For hours in the darkness lit by the burning rig, the men say they “continued to make laps around the Deepwater Horizon, but they were unable to locate anyone still in the water. … Throughout the night, there were many times when the plaintiffs felt and heard deep rumbling sounds coming from deep below the surface of the water. It appeared to the plaintiffs that these rumblings were caused by other explosions. Although the plaintiffs were frightened, they continued to circle the rig in hopes they could save others.
“As the hours passed, Plaintiffs came to the conclusion that the missing men would likely never be found.”
     By 3 a.m. on April 21, about 40 boats had arrived, and Coast Guard helicopters were flying overhead. The friends “decided they could be of no further help.”
     The crew of the Damon B. Bankston thanked them for their help. “They also instructed the three men to contact BP to let the company know what they had done. The personnel said BP would want to compensate the plaintiffs for the medical kit, the fuel, and their efforts following the tragic explosion.”
     But that never happened, the men say.
     “When Plaintiff Mark returned home on April 21, he literally collapsed. Mark describes the turn of events as his personal 9/11. After a few days of painful anxiety attacks and recurring images of what he had seen and heard, Mark began taking medication to deal with his symptoms. To make matters worse, the oil spill resulting from the explosion has destroyed Mark’s business for the foreseeable future. It is hard to describe the stress and depression Plaintiff Mark experiences on a daily and nightly basis.
     “Upon seeing his wife, Plaintiff Scott broke down in tears and said he would not wish on anyone what he had seen and heard. It remains difficult for Scott to discuss the details of what transpired at the Deepwater Horizon. Plaintiff Scott suffers severe emotional distress, discomfort, and anguish.
     “When Plaintiff Bradley saw his wife for the first time, he broke down in tears and hugged her for a long time. His three children were home from school, and he also hugged them and told them that he loved them. Bradley remembers being very emotional, tired, hot, and dirty. He still feared for the missing rig workers. He knew they were dead but he hoped their bodies would be recovered. Plaintiff Bradley suffers from severe emotional distress, discomfort and anguish.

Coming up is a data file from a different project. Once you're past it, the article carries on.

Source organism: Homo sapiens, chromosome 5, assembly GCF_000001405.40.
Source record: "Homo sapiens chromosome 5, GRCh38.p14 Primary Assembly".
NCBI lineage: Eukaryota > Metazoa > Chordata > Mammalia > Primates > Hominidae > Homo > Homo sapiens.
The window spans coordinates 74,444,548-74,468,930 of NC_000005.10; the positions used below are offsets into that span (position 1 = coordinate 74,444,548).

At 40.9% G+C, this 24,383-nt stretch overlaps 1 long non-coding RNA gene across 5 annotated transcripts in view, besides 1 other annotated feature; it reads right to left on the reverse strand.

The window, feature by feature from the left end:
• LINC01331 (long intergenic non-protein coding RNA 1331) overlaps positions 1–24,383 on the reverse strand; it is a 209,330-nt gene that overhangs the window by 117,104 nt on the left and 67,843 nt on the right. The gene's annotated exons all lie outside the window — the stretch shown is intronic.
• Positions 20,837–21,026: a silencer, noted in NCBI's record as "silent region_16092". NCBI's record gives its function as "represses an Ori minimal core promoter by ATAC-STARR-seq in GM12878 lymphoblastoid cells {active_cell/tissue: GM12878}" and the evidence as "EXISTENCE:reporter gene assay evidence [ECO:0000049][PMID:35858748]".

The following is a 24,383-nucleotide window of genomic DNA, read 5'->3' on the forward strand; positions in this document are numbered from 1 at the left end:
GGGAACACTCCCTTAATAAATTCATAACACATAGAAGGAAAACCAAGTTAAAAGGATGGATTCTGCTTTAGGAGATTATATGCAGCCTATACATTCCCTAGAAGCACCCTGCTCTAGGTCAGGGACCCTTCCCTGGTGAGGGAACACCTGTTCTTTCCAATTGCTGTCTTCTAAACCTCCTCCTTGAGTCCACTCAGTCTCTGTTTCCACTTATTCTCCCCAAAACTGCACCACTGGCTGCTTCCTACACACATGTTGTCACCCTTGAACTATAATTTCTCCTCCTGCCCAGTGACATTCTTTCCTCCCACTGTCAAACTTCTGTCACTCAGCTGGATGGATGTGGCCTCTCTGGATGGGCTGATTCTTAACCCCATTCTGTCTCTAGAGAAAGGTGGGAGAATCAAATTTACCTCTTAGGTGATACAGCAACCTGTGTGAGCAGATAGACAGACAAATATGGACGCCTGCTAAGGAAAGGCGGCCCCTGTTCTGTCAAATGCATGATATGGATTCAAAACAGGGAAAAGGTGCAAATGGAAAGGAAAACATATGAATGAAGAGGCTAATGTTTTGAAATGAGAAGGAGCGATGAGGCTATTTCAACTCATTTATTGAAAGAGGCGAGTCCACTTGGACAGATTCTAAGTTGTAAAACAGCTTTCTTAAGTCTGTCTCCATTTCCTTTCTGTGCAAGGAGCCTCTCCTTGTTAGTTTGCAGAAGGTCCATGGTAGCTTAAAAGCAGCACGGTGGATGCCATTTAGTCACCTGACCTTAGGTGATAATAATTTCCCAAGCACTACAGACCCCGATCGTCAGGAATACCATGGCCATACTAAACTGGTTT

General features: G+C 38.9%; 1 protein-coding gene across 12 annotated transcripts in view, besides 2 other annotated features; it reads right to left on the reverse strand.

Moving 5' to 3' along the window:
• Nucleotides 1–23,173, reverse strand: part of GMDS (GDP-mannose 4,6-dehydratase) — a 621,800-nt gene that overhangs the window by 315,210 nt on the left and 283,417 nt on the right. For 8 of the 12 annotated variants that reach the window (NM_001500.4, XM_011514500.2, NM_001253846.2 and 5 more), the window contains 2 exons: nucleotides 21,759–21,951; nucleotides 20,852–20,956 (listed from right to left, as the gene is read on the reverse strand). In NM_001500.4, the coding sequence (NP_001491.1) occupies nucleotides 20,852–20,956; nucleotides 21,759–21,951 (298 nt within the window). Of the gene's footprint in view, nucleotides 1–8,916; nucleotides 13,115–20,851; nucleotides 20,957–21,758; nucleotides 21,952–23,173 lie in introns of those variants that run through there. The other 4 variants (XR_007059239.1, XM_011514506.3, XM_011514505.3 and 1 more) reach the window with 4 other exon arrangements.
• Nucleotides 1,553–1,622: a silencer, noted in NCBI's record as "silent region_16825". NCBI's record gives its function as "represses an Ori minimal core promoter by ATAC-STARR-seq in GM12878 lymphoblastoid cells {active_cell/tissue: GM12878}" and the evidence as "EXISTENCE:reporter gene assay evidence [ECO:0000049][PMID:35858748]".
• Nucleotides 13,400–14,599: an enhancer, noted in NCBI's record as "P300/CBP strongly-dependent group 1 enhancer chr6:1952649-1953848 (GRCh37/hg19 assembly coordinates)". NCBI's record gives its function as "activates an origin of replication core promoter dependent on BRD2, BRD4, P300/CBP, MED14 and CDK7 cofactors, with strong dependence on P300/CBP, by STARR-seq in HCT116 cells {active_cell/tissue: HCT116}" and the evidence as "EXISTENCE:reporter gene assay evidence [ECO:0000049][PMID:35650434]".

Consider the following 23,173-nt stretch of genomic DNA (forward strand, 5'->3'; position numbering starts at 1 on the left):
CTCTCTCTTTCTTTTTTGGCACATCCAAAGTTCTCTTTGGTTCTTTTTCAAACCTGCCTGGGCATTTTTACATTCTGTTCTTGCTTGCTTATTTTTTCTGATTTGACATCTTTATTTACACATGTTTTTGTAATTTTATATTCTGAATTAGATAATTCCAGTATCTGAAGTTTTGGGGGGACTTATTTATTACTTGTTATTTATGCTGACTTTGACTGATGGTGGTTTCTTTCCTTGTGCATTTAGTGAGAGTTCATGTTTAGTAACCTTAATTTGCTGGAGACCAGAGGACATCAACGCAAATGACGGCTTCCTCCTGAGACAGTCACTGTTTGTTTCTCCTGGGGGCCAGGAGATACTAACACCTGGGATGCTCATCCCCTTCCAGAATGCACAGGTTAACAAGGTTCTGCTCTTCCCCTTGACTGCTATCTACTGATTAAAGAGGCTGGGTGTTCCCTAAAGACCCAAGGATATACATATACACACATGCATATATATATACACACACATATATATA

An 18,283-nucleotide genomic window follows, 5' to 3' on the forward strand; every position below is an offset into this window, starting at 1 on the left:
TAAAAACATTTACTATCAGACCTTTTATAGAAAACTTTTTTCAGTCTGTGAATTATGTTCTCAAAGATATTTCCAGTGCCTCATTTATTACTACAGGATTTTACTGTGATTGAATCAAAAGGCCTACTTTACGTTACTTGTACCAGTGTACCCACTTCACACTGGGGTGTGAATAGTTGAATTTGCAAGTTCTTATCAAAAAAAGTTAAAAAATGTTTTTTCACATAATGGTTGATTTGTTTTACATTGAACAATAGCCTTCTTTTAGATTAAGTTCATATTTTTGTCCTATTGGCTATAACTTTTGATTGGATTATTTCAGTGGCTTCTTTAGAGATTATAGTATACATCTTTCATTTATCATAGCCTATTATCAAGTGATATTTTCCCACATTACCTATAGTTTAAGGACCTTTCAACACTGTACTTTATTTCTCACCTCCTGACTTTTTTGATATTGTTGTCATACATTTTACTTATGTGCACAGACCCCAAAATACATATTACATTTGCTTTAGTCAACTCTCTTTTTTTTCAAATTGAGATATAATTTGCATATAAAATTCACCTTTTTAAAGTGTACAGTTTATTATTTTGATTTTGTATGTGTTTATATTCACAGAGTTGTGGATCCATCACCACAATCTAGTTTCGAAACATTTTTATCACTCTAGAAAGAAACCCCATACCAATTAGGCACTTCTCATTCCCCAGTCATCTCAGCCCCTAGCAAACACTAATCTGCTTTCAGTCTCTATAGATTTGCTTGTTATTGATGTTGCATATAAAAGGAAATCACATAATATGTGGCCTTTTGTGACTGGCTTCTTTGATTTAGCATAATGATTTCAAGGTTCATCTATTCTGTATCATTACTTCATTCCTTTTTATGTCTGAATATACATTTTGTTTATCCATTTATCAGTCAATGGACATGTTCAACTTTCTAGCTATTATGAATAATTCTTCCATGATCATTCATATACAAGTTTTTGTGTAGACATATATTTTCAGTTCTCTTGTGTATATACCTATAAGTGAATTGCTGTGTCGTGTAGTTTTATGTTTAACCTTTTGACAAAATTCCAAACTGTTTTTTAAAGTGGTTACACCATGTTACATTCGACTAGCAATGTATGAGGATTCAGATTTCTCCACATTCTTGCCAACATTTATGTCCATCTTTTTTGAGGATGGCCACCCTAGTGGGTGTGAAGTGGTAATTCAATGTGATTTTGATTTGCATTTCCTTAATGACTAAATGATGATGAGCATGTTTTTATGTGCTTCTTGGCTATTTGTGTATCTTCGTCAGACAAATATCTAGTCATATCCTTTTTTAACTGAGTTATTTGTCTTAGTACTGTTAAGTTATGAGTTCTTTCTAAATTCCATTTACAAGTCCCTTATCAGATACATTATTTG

“Plaintiffs also relayed to BP that the plaintiffs had extensive videos and dozens of photographs of the accident scene that might help a professional determine what had gone so terribly wrong at the Deepwater Horizon. Because Plaintiffs thought the videos and photographs might provide some answers about how and why the tragic explosion occurred, he offered to share the materials with BP.
     “No one from BP ever contacted Plaintiffs, and BP has not offered to pay for the cost of the medical kit, the fuel costs, or in any way compensate the plaintiffs for their voluntary rescue efforts on the evening of April 20 and the early morning hours of April 21.
     “Bradley also emailed a representative of Transocean regarding the matter.
     “No one from Transocean ever responded to the email, and Transocean has not offered to pay for the cost of the medical kit, the fuel costs, or in any way compensate the plaintiffs for their voluntary rescue efforts on the evening of April 20 and the early morning hours of April 21.”
     The next pages of the 21-page complaint describe BP’s corporate history of alleged negligence and recklessness.
     Named as defendants are BP, Transocean, Triton Asset Leasing, Halliburton Energy Services, Cameron International Corp., and Anadarko Petroleum.
     The men seek punitive damages gross negligence, recklessness and intentional infliction of emotional distress.
     They are represented by Adam Milam of Fairhope, Ala.